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Drivers unaware of foreign drink-drive limits as French law shelved

28th February 2013

"Breathalyser in your car" rule thrown into disarray

The French government's decision to postpone indefinitely plans to fine drivers for failing to carry a breathalyser kit in their car highlights the lack of knowledge British visitors have of drink-drive limits when on the continent, says a company specialising in French holidays.

France's Minister of Interior has announced fines for motorists who do not carry a kit in their vehicle - previously due to come into force on 1 March - have been shelved. All drivers in France are required to carry a breathalyser, and those without would have been liable for an 11 (9.50) fine. Additionally, drivers in France must also carry a warning triangle and a high-visibility safety vest.

According to UK-based French holiday cottage specialists gites.co.uk, British drivers should still take heed of the breathalyser rule, and be aware of France's tougher drink-drive limits.

"Even though traffic police won't have the power to issue fines," said Duncan Pollard, "you should still carry one of the readily-available disposable kits with you as part of your in-car safety equipment.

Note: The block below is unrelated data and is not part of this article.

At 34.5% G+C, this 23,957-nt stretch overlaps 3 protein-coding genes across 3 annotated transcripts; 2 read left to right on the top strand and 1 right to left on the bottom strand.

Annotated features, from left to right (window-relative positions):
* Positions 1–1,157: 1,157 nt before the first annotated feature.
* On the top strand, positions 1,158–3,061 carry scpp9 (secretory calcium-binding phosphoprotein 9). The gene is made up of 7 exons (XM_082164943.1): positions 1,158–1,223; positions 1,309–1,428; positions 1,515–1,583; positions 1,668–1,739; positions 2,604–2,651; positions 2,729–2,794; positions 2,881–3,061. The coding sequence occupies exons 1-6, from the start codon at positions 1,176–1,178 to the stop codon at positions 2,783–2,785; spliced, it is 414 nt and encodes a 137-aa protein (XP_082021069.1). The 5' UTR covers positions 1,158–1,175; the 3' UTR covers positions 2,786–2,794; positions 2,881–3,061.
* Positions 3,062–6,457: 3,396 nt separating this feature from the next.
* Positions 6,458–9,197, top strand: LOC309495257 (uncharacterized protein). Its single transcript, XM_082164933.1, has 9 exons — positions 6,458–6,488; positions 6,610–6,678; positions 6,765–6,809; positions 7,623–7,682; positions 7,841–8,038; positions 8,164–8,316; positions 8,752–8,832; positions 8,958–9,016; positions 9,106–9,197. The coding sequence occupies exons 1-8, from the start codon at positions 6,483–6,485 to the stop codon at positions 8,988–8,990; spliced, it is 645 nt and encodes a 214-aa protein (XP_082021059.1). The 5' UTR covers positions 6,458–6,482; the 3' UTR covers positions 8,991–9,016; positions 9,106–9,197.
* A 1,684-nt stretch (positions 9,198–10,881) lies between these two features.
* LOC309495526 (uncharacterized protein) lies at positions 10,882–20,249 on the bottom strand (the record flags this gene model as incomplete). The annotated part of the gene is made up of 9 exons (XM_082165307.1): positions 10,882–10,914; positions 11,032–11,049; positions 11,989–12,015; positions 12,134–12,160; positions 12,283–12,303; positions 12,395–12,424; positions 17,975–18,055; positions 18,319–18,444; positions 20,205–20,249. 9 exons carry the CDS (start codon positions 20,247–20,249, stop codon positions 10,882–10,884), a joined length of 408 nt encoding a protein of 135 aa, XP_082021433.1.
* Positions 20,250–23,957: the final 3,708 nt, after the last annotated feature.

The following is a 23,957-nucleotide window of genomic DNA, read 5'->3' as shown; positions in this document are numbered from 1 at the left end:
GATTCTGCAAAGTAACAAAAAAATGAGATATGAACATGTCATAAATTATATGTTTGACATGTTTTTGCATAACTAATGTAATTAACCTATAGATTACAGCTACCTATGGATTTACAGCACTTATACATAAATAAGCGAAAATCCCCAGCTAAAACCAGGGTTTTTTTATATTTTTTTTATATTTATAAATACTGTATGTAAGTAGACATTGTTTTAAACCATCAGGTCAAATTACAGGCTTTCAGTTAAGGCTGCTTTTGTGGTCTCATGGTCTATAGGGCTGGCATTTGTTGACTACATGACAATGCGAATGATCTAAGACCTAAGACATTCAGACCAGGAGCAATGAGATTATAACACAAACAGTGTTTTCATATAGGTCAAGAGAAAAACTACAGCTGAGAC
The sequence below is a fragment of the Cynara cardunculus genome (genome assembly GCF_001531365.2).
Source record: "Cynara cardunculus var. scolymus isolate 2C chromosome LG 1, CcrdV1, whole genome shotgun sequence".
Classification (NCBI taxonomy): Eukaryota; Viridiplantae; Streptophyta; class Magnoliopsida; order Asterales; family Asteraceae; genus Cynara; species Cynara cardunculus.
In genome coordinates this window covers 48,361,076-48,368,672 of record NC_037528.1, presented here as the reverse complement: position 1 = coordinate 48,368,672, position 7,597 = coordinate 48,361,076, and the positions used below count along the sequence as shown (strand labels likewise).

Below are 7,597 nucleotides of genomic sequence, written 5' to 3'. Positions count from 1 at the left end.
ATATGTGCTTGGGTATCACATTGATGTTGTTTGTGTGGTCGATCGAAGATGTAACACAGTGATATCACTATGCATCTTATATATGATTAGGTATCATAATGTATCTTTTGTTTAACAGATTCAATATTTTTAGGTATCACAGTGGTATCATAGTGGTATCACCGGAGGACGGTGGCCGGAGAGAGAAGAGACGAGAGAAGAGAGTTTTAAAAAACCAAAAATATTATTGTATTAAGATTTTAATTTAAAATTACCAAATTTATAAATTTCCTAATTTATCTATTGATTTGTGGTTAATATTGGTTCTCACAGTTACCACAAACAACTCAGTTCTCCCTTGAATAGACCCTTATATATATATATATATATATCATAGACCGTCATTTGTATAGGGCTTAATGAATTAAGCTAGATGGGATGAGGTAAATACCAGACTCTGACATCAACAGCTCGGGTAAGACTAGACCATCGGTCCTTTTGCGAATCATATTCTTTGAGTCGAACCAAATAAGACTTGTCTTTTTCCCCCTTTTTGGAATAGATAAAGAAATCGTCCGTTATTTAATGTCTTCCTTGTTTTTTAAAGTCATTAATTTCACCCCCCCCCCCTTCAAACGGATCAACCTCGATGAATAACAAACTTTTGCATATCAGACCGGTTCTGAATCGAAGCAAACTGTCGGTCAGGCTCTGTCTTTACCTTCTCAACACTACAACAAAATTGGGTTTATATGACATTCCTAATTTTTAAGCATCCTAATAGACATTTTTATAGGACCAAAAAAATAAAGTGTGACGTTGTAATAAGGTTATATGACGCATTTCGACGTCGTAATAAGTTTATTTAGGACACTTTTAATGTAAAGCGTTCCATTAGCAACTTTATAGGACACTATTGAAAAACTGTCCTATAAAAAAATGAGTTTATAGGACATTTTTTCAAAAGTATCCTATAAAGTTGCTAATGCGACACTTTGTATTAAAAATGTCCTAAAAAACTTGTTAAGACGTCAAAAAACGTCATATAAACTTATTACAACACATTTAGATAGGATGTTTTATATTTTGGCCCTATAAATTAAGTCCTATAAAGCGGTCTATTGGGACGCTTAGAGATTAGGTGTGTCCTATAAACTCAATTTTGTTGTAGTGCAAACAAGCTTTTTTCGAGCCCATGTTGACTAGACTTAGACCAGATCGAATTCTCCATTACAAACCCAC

"Many people don't realise that the drink-drive limit in France is around half that of the UK, and the kit should serve as a reminder of the tougher laws on the continent."

A typical penalty for drink-driving in France is a 135 (116) fine plus penalty points. Those guilty of an "aggravated" offence - and that's with blood/alcohol levels above the current UK limit - can face up to 4,500 (3,900) in fines and two years imprisonment.

"France may be well known for its wine and caf culture," said Duncan Pollard, "but there is little tolerance for those who mix it with driving. British visitors who are used to our country's more liberal limit should be aware of the tighter laws on the continent.

"In fact, there are some countries that have a zero tolerance to driving under the influence, so our advice is to stay off the booze entirely if you're planning on getting behind the wheel, and enjoy your holiday."

Current drink-drive limits around Europe include (mg per 100 ml of blood):

UK 80mg

France 50mg

Germany 50mg

Ireland 50mg

Belgium 50mg

Netherlands 50mg

Poland 20mg

Norway 20mg

Sweden 20mg

Czech Rep 0mg

Russia 0mg

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